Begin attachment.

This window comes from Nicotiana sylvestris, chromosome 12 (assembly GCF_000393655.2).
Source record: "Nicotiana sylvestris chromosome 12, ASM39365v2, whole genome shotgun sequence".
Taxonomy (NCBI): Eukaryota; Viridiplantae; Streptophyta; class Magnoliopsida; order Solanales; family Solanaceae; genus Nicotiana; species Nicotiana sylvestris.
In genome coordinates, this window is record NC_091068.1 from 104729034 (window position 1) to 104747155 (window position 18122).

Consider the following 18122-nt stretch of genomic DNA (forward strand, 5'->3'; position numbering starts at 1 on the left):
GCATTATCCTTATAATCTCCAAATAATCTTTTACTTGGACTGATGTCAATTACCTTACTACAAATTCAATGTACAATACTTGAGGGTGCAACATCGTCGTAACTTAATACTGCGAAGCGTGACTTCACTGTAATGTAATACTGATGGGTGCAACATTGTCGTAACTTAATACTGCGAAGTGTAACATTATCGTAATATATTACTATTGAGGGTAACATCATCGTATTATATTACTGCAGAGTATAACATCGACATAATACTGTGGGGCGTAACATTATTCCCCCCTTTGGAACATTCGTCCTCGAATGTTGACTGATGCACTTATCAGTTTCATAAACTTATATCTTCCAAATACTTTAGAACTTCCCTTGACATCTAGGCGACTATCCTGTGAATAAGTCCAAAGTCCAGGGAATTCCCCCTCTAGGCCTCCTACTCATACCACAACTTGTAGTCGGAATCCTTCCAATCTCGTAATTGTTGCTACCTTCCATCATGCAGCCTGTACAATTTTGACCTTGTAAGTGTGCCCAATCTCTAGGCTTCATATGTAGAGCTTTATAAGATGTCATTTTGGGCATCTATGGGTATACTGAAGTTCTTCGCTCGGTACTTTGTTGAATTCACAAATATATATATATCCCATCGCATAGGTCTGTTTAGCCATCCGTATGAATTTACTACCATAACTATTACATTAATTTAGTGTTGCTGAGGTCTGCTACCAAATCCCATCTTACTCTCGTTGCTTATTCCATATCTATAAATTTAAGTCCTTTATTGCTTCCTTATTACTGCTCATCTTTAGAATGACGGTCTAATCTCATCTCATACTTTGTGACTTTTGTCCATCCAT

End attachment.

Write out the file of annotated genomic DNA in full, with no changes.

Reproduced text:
This window comes from Nicotiana sylvestris, chromosome 12 (assembly GCF_000393655.2).
Source record: "Nicotiana sylvestris chromosome 12, ASM39365v2, whole genome shotgun sequence".
Taxonomy (NCBI): Eukaryota; Viridiplantae; Streptophyta; class Magnoliopsida; order Solanales; family Solanaceae; genus Nicotiana; species Nicotiana sylvestris.
In genome coordinates, this window is record NC_091068.1 from 104729034 (window position 1) to 104747155 (window position 18122).

Consider the following 18122-nt stretch of genomic DNA (forward strand, 5'->3'; position numbering starts at 1 on the left):
GCATTATCCTTATAATCTCCAAATAATCTTTTACTTGGACTGATGTCAATTACCTTACTACAAATTCAATGTACAATACTTGAGGGTGCAACATCGTCGTAACTTAATACTGCGAAGCGTGACTTCACTGTAATGTAATACTGATGGGTGCAACATTGTCGTAACTTAATACTGCGAAGTGTAACATTATCGTAATATATTACTATTGAGGGTAACATCATCGTATTATATTACTGCAGAGTATAACATCGACATAATACTGTGGGGCGTAACATTATTCCCCCCTTTGGAACATTCGTCCTCGAATGTTGACTGATGCACTTATCAGTTTCATAAACTTATATCTTCCAAATACTTTAGAACTTCCCTTGACATCTAGGCGACTATCCTGTGAATAAGTCCAAAGTCCAGGGAATTCCCCCTCTAGGCCTCCTACTCATACCACAACTTGTAGTCGGAATCCTTCCAATCTCGTAATTGTTGCTACCTTCCATCATGCAGCCTGTACAATTTTGACCTTGTAAGTGTGCCCAATCTCTAGGCTTCATATGTAGAGCTTTATAAGATGTCATTTTGGGCATCTATGGGTATACTGAAGTTCTTCGCTCGGTACTTTGTTGAATTCACAAATATATATATATCCCATCGCATAGGTCTGTTTAGCCATCCGTATGAATTTACTACCATAACTATTACATTAATTTAGTGTTGCTGAGGTCTGCTACCAAATCCCATCTTACTCTCGTTGCTTATTCCATATCTATAAATTTAAGTCCTTTATTGCTTCCTTATTACTGCTCATCTTTAGAATGACGGTCTAATCTCATCTCATACTTTGTGACTTTTGTCCATCCAT